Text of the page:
Last week, the NAACP Issued a National Travel Advisory for American Airlines.

"... recent incidents involve troublesome conduct by American Airlines and they suggest a corporate culture of racial insensitivity and possible racial bias on the part of American Airlines.  Among these incidents:

·        An African-American man was required to relinquish his purchased seats aboard a flight from Washington, D.C. to Raleigh-Durham, merely because he responded to disrespectful and discriminatory comments directed toward him by two unruly white passengers;

·        Despite having previously booked first-class tickets for herself and a traveling companion, an African-American woman's seating assignment was switched to the coach section at the ticket counter, while her white companion remained assigned to a first-class seat;

·        On a flight bound for New York from Miami, the pilot directed that an African-American woman be removed from the flight when she complained to the gate agent about having her seating assignment changed without her consent; and

·        An African-American woman and her infant child were removed from a flight from Atlanta to New York City when the woman (incidentally a Harvard Law School student) asked that her stroller be retrieved from checked baggage before she would disembark."

American Airline's CEO Doug Parker said in a memo to staff that the company was "disappointed" to hear about the NAACP warning and that the airline has reached out to the NAACP to meet with them.  This is definitely a necessary step.  However, it's not enough to shift the culture at AA.

What can be done to truly change the company culture at the airline?  Here are some initial thoughts as derived from my latest leadership book:

1.      Set The Standard For Change:  Give people the reason to change.  In AA's case, changing to a more inclusive culture is a competitive imperative.  Change behavior of the NAACP is going to call for a boycott.  Let's spend resources on making things better at the firm and avoid the future cost of managing an emerging PR nightmare.

2.      Build A Central Group of Leaders:  Cultivate staff that is sincerely interested in driving change.  The best candidates are the ones with existing track records for successfully tackling big, hairy, challenging projects because shifting an entire corporate culture is a big, hairy undertaking.  Bring into the fold less experienced, but, similarly energetic folks to ensure that the core grows and has reach.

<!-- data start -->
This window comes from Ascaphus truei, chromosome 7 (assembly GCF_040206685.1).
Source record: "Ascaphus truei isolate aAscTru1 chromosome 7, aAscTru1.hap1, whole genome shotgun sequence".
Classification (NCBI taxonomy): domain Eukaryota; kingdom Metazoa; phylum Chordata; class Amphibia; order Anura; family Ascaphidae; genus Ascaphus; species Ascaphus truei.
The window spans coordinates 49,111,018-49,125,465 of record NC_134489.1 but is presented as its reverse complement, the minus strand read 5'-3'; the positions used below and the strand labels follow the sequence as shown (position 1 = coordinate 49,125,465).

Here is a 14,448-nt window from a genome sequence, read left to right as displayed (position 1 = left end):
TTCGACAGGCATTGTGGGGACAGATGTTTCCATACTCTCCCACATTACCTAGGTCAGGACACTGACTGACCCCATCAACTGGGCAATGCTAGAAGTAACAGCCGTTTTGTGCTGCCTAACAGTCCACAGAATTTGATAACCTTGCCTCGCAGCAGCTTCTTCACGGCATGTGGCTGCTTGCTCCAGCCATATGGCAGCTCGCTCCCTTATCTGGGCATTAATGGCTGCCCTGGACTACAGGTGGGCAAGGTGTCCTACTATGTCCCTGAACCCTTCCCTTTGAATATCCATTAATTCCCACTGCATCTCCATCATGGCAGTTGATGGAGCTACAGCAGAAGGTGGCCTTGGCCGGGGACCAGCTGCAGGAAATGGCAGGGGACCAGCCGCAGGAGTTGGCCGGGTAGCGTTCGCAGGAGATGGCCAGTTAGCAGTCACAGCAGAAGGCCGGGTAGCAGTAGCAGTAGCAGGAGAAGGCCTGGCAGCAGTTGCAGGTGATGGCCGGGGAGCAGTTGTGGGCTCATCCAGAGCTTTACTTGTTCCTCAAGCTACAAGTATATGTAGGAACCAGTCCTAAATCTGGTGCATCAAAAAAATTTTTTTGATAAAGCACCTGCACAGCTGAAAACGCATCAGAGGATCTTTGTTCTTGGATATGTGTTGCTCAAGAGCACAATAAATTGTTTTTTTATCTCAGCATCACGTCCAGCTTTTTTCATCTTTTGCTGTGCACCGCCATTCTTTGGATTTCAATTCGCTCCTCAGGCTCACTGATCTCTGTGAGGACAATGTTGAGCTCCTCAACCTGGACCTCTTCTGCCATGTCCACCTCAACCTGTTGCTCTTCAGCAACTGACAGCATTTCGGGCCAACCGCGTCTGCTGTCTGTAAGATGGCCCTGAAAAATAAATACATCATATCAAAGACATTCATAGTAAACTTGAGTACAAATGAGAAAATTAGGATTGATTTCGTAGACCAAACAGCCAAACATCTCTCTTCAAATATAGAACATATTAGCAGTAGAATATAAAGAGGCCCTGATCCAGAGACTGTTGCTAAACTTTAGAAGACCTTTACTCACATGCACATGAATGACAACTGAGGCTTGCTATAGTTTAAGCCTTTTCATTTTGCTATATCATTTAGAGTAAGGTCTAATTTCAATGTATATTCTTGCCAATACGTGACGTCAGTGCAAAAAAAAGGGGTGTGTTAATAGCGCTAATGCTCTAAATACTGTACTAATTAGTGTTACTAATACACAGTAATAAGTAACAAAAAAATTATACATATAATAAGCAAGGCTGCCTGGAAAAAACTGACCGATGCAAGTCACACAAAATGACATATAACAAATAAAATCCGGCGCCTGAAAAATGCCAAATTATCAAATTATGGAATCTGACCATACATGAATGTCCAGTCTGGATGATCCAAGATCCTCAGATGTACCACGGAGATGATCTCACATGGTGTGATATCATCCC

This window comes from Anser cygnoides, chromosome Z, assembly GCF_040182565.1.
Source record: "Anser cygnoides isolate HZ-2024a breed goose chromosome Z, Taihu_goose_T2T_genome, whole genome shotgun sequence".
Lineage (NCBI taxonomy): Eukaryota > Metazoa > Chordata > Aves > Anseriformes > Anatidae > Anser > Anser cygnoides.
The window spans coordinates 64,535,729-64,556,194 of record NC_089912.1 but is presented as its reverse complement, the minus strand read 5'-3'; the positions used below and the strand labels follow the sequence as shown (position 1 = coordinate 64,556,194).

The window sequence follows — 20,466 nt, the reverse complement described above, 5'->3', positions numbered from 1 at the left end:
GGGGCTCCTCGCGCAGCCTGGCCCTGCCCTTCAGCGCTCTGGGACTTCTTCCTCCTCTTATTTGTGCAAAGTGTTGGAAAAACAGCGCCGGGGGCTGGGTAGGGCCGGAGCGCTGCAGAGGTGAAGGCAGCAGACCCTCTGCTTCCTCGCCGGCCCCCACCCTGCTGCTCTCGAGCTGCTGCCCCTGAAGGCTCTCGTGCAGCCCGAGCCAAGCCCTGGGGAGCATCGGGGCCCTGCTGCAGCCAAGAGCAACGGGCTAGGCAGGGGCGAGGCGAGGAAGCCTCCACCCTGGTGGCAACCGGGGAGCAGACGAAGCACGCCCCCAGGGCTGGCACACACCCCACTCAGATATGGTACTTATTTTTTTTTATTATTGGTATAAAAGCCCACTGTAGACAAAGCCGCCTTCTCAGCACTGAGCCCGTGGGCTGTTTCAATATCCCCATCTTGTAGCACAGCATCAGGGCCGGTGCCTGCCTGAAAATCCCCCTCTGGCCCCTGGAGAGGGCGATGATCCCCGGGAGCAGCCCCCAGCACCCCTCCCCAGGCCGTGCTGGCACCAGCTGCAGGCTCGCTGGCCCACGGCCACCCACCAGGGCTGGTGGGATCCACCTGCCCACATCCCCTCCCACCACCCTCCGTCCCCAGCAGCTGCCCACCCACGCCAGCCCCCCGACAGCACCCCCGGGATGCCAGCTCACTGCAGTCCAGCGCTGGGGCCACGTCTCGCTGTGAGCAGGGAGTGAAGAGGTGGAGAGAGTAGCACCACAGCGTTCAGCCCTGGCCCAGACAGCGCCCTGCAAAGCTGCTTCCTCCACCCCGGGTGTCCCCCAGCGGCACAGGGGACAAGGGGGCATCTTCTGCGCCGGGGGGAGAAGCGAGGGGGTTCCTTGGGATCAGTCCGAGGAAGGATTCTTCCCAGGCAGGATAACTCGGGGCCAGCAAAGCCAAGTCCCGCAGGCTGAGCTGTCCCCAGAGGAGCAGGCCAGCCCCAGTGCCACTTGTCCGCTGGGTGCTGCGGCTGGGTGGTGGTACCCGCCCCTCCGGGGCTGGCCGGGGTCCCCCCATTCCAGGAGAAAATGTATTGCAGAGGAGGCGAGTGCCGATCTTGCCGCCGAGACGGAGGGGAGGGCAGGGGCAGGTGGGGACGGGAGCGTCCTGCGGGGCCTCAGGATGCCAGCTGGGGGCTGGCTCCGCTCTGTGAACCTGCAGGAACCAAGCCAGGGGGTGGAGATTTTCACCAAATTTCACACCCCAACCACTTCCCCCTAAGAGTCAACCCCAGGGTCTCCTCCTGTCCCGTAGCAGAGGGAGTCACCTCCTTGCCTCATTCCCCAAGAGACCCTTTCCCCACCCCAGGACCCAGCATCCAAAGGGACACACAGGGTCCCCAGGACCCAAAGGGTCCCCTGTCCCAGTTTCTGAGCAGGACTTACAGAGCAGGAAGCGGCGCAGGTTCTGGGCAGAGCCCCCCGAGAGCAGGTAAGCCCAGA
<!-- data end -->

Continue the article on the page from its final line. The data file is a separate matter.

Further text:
3.      Tackle Leverage Points: Once the leaders are ready, unleash them.  Have them go after places where you know there may be issues.  For AA, the customer service personnel at the gates could be a place to start.  Making a change there can be seen by the customer and may be as simple as providing online courses for those working the gates.

4.      Pave the Way for Early Adopters:  Building on early successes is the only way to continually drive greater change.   Be sure that executive sponsorship is secured for all major change initiatives.  Charge the sponsors with knocking out organizational road blocks and coaching teams towards the successful implementation of changes.

5.      Change the Entrenched Infrastructure As You Go: In time and with success, the leadership team should begin to shift its focus from one-off change towards the developing of new governance models that serve to reinforce desired behavior.   They must be open to changing policies and operating procedures that serve to perpetuate old behaviors which enable unintentional bias (i.e., the favorable or unfavorable attitudes that affect our unconscious assessment of others).   After all, customer service delivery should be independent of race, creed and sexual orientation etc.

To close, there's no easy formula for culture change.  Though there are some "next practices," like the ones outlined above that can form the start of true cultural transformation.  If your organization has a need for cultural change, please reach out to me directly.  I am happy to help.